|Birth: ||Dec. 16, 1984|
|Death: ||Apr. 24, 2002|
A special thanks to RoxEd~aka~Moongraver for sponsoring Shantel's memorial. You are most wonderful.
Life Stories: Disabled girl's life full of loving care from her mother
The Denver Post - Friday, May 3, 2002
Author: Claire Martin Denver, Post Staff Writer
When Shantel Denise Allen was born, her disabilities were so profound that doctors doubted she'd live past age 4. She was 17 years old when she died of respiratory failure April 24.
Everyone who met Shantel remembered her as an exceptionally pretty child, with smooth, soft skin, a cloud of dark hair and beautiful, meticulously clean clothing.
"Shantel always looked like she'd been dressed by someone who loved her and who deeply cared for her," said Peggy Upton, a paraprofessional teacher assistant at Thomas Jefferson High School, where Shantel briefly attended the special-education program.
That someone was Shantel's mother, Paulette Allen. With the support of her mother, Edna Mae Green-Falls, caring for Shantel was Allen's full-time job.
Shantel's disabilities were extensive. She could not speak, but she could make sounds that showed she was pleased or upset. She could not sit in a chair without being propped up, so Allen bought her a special wheelchair.
Nobody was sure exactly how much Shantel could see or hear, but those who worked with her knew that her face lit up whenever she sensed the presence of her mother, grandmother or 7-year-old brother, Wilfredo Delray Llano.
At Thomas Jefferson's special-education center in the fall of 2000, Upton and special-education teacher Jelynn Kaplan encouraged Shantel to manipulate switches that controlled a computer and a boombox that played music. Shantel seemed to love music, smiling as she felt the pulse of sound.
When she was happy, Shantel bubbled with a laugh that, her grandmother said, could "fill a room with happiness." For someone who spoke no words, she could communicate quite clearly.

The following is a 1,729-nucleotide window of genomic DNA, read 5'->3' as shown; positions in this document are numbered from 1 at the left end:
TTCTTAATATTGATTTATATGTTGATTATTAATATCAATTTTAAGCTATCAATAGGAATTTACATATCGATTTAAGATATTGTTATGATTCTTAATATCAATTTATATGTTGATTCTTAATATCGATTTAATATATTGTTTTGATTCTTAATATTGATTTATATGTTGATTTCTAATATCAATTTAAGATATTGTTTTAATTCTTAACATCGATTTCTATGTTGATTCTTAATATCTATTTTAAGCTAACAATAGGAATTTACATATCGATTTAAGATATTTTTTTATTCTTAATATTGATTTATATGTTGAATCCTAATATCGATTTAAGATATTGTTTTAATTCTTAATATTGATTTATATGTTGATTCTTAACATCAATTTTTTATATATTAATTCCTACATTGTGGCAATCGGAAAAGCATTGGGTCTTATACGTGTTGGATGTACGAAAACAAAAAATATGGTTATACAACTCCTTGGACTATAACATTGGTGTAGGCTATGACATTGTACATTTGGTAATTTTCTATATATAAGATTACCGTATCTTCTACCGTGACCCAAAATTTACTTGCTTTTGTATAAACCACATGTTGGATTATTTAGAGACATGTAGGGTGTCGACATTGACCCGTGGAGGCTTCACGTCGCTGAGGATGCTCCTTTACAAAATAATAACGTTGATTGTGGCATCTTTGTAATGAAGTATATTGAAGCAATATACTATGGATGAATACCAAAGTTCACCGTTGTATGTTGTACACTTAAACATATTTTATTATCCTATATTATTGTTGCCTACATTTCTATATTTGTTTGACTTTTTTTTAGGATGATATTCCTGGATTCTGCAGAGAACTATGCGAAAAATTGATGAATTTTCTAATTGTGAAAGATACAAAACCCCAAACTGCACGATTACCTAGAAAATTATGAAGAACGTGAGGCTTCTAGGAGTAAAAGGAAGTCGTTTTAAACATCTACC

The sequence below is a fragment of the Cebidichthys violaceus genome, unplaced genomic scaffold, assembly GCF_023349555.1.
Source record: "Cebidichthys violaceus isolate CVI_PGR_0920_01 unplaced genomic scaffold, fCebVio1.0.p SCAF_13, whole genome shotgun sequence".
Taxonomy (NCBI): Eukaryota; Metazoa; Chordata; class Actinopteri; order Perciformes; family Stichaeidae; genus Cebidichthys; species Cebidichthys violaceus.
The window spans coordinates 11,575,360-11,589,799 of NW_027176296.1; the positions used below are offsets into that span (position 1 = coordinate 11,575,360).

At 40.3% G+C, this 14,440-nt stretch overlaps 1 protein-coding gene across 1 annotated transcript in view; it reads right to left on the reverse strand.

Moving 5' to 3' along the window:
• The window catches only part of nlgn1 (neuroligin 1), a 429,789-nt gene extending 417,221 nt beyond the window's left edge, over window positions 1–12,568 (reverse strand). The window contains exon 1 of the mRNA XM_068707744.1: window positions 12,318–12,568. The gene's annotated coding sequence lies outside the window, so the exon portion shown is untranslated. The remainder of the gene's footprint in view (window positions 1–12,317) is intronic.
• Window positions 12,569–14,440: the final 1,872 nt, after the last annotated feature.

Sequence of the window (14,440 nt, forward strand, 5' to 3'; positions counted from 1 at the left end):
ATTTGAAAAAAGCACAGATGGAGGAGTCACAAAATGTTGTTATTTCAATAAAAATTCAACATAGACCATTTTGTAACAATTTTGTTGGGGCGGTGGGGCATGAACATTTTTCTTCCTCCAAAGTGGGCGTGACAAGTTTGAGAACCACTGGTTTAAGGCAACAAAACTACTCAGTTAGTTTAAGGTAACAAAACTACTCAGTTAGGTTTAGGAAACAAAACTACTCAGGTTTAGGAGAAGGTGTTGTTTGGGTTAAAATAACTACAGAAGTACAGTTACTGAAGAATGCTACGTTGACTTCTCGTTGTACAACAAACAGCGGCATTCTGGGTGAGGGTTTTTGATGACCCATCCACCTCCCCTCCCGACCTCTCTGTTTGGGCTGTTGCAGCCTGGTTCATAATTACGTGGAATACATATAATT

Shantel's mother tenderly dressed, bathed and changed her daughter. Shantel's disabilities meant she was as dependent as a 3-month-old, even after reaching adolescence. Paulette Allen was by her side during the many times Shantel was hospitalized with chronic pneumonia.
"Shantel never had bedsore issues. She had no skin issues whatsoever. Her bed was always made perfectly, with hospital corners. Her room was all pinks and purples and yellows, very cheerful. Lots of stuffed animals. The radio was always on. The house was immaculate. The care never ceased," said Liz Littleton, a Hospice of Metro Denver nurse who helped tend to Shantel during her last months.
A cold wind blew Wednesday at Shantel's graveside funeral, chilling the tears rolling down mourners' faces. Shantel's little brother, Wilfredo, sobbed for his sister. Shantel also is survived by her grandfather, Robert Lewis Falls Sr. of Denver; and numerous aunts, uncles, cousins and friends.
Info from sr/ks Romberger....
The Denver Post
Note: When God made the Rose, Don't you see. Twas a Blessing for you and me. We thank him for the Love that he sent from above, This Extrordinary Rose; This Beautiful Rose; This Wonderful Rose; This Lovely Rose; `~ Love Mom ~`
Created by: Robert Duran ~
Record added: Nov 17, 2010
Find A Grave Memorial# 61772578